A study by Transportation Alternatives found that up to 45 percent of traffic in an area of Brooklyn was caused by cars circling the streets looking for parking. And in 2006, UCLA professor of urban planning Donald Shoup calculated that, within a year, vehicles searching for parking in a small business district in LA consumed 47,000 gallons of gas and produced 730 tons of carbon dioxide.
Faced by such shocking numbers, the default reaction of some people has been to look to technology for an answer. Let’s invent a system, they resolve, that enables drivers find open parking spaces without delay. A team at Rutgers University, for example, uses ultrasonic sensors, GPS receivers and cellular networks to find empty parking spaces; they relay this information to drivers using Internet maps and navigation systems.
To optimise the search process, the Rutgers team placed ultrasonic sensors on the passenger-side door of three cars and used them to collect data on empty parking spaces over a period of two months during daily commutes through Highland Park, New Jersey. From this, the engineers developed an algorithm that used these ultrasound readings to reveal the number of available parking spaces with 95 percent accuracy. By combining this informnaton with GPS data, they were able produce maps of occupied and unoccupied spaces that were 90 percent accurate.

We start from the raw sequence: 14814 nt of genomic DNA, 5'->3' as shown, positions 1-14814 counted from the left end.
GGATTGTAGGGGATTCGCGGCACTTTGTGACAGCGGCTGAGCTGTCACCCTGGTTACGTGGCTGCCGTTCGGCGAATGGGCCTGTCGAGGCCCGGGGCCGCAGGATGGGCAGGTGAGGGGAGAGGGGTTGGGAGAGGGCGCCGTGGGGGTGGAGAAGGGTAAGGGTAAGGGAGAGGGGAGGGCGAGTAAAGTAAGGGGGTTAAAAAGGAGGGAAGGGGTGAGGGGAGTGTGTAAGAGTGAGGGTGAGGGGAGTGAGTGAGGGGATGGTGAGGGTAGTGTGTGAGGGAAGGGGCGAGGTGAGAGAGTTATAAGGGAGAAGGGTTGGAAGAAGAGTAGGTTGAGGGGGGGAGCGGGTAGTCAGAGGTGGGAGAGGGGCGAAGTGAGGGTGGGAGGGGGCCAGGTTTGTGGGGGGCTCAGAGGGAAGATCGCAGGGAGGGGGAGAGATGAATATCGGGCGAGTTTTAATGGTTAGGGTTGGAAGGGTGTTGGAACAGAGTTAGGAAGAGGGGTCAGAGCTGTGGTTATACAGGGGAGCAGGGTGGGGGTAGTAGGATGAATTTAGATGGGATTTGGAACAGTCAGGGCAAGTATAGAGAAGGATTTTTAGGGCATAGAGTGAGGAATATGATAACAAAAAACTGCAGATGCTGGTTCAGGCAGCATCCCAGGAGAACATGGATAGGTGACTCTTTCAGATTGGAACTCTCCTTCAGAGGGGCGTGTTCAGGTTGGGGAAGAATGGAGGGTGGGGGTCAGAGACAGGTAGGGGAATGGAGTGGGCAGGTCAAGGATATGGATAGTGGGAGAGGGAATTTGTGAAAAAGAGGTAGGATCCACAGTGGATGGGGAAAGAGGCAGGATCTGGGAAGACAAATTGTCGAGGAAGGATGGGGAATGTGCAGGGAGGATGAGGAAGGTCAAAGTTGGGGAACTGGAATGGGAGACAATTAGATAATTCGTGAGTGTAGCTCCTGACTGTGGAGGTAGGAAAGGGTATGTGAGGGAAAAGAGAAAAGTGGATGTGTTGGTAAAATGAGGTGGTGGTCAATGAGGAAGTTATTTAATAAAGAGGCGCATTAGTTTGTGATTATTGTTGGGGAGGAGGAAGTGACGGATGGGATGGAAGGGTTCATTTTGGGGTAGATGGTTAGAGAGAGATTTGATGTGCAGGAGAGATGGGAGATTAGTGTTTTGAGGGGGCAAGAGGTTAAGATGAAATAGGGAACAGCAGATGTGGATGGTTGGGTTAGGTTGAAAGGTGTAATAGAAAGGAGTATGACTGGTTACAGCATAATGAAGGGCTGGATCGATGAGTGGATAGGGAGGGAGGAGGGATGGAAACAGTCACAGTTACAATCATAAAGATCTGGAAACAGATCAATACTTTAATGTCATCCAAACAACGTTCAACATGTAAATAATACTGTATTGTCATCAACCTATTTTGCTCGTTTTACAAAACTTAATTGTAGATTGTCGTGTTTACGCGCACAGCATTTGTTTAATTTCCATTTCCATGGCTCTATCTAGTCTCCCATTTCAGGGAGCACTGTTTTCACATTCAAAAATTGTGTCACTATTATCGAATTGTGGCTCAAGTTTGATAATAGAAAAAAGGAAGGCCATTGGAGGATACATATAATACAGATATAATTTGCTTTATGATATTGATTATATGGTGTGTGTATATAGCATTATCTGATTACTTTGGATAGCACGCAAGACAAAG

While technically impressive, this is an absurdly over-complicated answer to the wrong question. In January 2011 alone, 4,474,00 cars were produced. We’re adding 50 million cars a year to the 600,000,000 that are already here – and for 95 percent of the time, those 600,000,000 cars sit idle, wasting space.
Systems that help people locate not-yet-wasted parking places are a technological form of spatial cancer.
Small outbreaks of low-tech sanity do exist – like this one brought to you by the team at Tucson velo: